As a parent of two boys I learned a lot about how to encourage – yet put reasonable boundaries on – creativity and experimentation. No matter what form these activities took, we usually referred to them as “science projects.” Using the contents of the fridge and kitchen cupboards to see what makes what turn colour and – even better – erupt? Fantastic. Using all of mom’s skin and hair care products to see how full the toilet bowl can get? Not so much…
Over time and conversation with other parents I came to understand that my openness to mess and experimentation was a little different than that of most others. I attribute that at least in part to being the child of entrepreneurs. Growing up we heard lots of stories about business ventures, product experiments and even store displays that had varying degrees of success and sustainability. It was as normal to hear about things that didn’t work as it was to celebrate wins and successes.
I was the first in my family to get a corporate job, and I wasn’t terribly good at it. Hindsight being as revelatory as it is, I now understand that the conditions for success and the fears about failure mystified me. Why was no one trying new things? Asking the weird question? Swimming upstream, even just a little? Challenging the status quo?
In my last stop on the corporate ladder I witnessed a great example of what I’d been missing. One of the company’s high potential people, whose path had been in sales, was assigned to my team so he could do a stint in marketing. Early on he shared his big idea – we should launch a product that he knew was in development in the R&D labs at our parent company in the U.S. It was different, unique, and he proposed launching it under one of our big brand names with a splashy (read: expensive) campaign. He pitched it, trading pretty heavily on his reputation for being a smart and strategic leader, and got it approved.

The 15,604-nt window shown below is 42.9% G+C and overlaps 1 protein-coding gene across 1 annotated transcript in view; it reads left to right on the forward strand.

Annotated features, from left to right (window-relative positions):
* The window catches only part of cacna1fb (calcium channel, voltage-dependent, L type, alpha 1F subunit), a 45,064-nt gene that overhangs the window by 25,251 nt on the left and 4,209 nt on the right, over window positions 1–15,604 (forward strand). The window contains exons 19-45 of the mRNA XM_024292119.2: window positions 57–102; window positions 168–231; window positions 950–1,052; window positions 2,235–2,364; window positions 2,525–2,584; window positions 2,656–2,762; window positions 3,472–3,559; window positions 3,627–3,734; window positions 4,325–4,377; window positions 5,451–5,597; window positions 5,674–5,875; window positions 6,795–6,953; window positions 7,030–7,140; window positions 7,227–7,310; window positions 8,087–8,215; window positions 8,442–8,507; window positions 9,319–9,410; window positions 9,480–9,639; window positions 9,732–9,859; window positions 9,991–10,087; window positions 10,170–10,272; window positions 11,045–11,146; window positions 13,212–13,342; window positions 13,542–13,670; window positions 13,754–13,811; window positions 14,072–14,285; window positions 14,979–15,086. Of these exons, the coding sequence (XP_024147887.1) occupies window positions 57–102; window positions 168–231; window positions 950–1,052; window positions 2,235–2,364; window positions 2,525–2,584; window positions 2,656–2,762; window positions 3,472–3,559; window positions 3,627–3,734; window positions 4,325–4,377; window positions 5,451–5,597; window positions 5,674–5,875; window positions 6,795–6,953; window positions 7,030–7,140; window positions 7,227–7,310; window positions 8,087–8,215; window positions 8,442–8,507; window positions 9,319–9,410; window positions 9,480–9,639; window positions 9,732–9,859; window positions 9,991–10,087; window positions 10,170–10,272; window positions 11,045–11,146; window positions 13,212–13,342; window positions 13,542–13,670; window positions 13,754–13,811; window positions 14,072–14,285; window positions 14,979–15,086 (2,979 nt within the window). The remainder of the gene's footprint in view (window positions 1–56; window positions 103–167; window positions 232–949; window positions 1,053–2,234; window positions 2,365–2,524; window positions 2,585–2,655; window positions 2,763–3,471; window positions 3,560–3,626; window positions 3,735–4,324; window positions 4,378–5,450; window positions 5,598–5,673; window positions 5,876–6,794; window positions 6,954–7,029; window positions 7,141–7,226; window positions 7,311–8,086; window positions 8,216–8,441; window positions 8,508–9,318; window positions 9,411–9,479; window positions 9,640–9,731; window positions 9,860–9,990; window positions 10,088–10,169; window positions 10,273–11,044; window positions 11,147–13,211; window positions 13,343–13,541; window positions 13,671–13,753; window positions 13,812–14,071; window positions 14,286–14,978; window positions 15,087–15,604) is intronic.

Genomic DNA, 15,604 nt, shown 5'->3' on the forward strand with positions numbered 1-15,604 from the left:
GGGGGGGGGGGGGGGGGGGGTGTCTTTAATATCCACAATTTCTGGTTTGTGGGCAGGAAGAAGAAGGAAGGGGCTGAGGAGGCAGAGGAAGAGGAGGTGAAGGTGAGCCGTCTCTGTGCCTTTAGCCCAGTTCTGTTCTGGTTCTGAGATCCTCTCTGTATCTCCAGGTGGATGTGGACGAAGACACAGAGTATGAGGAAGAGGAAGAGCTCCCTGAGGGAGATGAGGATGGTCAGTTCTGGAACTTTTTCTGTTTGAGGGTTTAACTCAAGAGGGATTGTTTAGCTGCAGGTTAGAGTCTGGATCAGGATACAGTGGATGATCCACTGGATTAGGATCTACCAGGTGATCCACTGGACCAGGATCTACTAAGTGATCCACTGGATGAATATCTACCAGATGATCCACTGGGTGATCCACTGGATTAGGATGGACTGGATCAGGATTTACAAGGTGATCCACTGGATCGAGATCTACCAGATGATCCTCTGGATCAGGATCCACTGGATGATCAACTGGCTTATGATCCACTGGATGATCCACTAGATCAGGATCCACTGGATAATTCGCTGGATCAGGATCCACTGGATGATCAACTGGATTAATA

Long story short – it failed. By every conventional measure it was an unmitigated disaster. But it was what happened next that was astonishing.
He stood up in front of the executive team to debrief and “explain” – and he owned it. Took responsibility. Shared where he could see he’d taken wrong turns, what he would do differently in the future and – best of all – what the company could learn from the experience.
Not only did this very expensive and public “failure” not damage his career – it fuelled it. He went on to great things.
So you think that would have inspired me to take chances, wouldn’t you? Although some would say that leaving the corporate track to leap into a profession that pretty much didn’t exist was courageous…Oddly that decision never felt particularly brave. It was just what made sense, at least to me. But the day to day running of the business? If I’m completely honest, I think I’ve played it pretty safe.
We’ve stayed with one line of business that has generated a steady stream of referrals – it’s worked well for us for a long time. But recently, I’ve been feeling a bit like we are missing something. Not playing big enough. Not having the kind of impact I think we can have. And – most importantly – not contributing enough to solving the massive problems that organizations and leaders are dealing with.
What needs to happen? Well, I’ve realized that “what got us here” won’t “get us there,” to paraphrase my friend Marshall Goldsmith.
So I’m launching some “science projects.” Some initiatives I hope will fuel the business to even greater heights, providing my team of extraordinary coaches with an even more robust stream of great work and ultimately supporting more leaders to thrive. Some of the projects will work, I’m sure, and others probably won’t. Either way, I’ll learn something.
As a leader, I think it’s essential that you encourage “science projects” – chances your team can take where the goal is learning, and where it’s safe to find out when things don’t work. Not only that, I think it’s essential that you take some on yourself! Your people need to see that you’re willing to fail, and that you learn from every action and initiative.
As Miss Frizzle, of Magic School Bus fame, says,”Take chances. Make mistakes. Get messy.”